From bone strength and oxygen absorption in larger animals, to the perils of surface tension and poor eye design in smaller ones: just some ideas to consider when studying comparative anatomyÂ andÂ why animals are the way they are.
A perfect take on the topic isÂ J. B. S. Haldane’s 1928 On Being the Right Size. In this absorbing short essay, Haldane looks atÂ why rhinos have short, thick legs; why theÂ smallest mammal in Spitzbergen is the fox; and, primarily, how the size of an animal determines almost everything about its anatomy.
There is a force which is as formidable to an insect as gravitation to a mammal. This is surface tension. A man coming out of a bath carries with him a film of water of about one-fiftieth of an inch in thickness. This weighs roughly a pound. A wet mouse has to carry about its own weight of water. A wet fly has to lift many times its own weight and, as everyone knows, a fly once wetted by water or any other liquid is in a very serious position indeed. An insect going for a drink is in as great danger as a man leaning out over a precipice in search of food. If it once falls into the grip of the surface tension of the waterâ€”that is to say, gets wetâ€”it is likely to remain so until it drowns. [â€¦]
The higher animals are not larger than the lower because they are more complicated. They are more complicated because they are larger. Just the same is true of plants.
As is typical of Haldane, he finishes with something a bit more political than anatomical, stating that “just as there is a best size for every animal, so the same is true for every human institution”. Something to consider.
via The Browser
Recent research suggests that domestic dogs seem capable of displaying a rudimentary “theory of mind” â€” a very human characteristic whereby you are able to attribute mental states to others that do not necessarily coincide with your own (in a nutshell). Stray domestic dogs, meanwhile, do not display this trait, suggesting that such mental attributes are developed through close contact with humans. That’s interesting, but not the main reason I’m sharing this information with you.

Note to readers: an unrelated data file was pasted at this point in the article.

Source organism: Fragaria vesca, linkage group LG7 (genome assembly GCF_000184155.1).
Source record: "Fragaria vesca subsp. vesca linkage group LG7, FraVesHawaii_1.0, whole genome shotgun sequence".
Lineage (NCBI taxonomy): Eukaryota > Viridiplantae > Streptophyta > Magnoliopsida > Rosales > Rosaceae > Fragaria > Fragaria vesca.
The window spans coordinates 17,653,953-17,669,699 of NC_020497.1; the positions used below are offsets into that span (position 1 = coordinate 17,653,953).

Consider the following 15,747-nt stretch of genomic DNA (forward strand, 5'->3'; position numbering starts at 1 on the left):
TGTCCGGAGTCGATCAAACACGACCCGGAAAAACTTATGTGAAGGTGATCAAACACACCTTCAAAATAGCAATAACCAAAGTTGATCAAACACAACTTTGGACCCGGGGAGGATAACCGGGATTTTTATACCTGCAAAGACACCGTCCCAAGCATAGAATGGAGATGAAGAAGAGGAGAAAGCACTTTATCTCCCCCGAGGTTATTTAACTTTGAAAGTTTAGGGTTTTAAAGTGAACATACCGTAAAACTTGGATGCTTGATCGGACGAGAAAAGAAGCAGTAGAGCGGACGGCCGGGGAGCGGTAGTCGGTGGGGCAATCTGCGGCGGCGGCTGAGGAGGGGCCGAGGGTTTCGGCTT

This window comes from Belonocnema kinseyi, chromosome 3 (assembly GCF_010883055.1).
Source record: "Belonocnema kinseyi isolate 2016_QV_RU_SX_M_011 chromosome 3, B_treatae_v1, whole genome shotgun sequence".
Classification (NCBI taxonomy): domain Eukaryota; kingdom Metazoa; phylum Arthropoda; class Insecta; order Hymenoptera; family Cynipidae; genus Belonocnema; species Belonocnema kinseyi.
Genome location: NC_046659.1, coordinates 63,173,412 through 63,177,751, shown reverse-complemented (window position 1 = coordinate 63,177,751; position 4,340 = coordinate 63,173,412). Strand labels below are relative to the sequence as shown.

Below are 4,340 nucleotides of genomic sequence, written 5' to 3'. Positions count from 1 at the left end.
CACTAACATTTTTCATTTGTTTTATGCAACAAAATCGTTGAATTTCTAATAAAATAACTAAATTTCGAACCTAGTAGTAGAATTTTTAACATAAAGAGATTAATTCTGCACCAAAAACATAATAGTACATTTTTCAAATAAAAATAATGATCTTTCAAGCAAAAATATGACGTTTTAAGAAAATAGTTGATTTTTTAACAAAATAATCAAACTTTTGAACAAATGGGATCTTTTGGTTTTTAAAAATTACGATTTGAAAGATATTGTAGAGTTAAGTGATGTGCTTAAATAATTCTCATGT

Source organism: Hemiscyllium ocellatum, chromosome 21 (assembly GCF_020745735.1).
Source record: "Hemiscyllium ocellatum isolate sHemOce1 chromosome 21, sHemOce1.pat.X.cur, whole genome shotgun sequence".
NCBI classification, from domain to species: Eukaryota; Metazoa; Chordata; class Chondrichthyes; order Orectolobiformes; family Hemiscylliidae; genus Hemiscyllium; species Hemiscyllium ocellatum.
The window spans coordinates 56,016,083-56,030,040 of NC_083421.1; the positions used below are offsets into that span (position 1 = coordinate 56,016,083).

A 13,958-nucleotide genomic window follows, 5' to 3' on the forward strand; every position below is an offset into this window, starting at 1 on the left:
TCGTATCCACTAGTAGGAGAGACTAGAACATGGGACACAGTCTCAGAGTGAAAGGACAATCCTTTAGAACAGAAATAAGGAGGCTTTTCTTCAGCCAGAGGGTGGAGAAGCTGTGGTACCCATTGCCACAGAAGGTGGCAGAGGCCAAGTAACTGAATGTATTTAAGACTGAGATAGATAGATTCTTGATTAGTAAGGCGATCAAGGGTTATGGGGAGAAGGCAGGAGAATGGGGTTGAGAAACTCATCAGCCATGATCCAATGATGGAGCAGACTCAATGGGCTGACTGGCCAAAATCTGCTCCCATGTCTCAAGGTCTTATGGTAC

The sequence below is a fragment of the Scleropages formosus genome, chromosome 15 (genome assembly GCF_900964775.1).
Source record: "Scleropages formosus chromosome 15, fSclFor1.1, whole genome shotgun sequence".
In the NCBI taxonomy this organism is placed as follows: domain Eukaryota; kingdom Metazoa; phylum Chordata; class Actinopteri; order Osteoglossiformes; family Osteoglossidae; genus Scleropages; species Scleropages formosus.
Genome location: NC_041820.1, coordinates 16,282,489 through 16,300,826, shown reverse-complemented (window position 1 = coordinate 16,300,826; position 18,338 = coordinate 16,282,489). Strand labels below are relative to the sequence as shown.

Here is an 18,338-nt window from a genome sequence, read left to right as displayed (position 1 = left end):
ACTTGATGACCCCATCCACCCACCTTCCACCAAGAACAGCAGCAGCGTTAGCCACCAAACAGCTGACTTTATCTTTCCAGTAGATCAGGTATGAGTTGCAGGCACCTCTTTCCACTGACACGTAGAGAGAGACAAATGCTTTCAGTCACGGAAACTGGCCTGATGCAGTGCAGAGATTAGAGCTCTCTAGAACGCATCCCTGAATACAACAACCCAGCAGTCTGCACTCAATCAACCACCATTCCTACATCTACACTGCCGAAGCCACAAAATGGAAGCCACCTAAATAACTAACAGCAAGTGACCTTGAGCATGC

This cognitive difference between stray domestic dogs and their housebound brethren was uncovered by testing whether or not they understood the very human action of pointing (y’know, with your index finger). What struck me most in this discussion was this brief theory of how the action of pointing evolved:
Go ahead, let your wrist go limp and look at your hand from the side, or if youâ€™re too insecure in your own sexuality, just picture Adamâ€™s limp wrist at the moment of creation in Michelangelo’s masterpiece on the Sistine Chapel’s ceiling. See how even in this relaxed state the index finger is slightly extended? By contrast, when chimps do this [â€¦] their index finger falls naturally in line with their other fingers. Povinelli and Davis reason that this subtle evolutionary change in the morphology of our hands, which occurred after humans and chimpanzees last shared a common ancestor five million to seven million years ago, is at least partially responsible for the fact that human pointing with the index finger is so culturally ubiquitous today.
The argument goes something like this. When young infants begin reaching for objects just out of their range, adults are most likely to respond to those reaching attempts and to retrieve the item for the baby when the latter’s index finger is more prominently extended. That is to say, initially, the adult mistakenly reads into the child’s reaching attempt as a communicative gesture on the part of the child. Over time, this dynamic between the child and adult serves to further “pull out” the index finger because the child implicitly learns the behavioral association, so that it slowly becomes a genuine pointing gesture.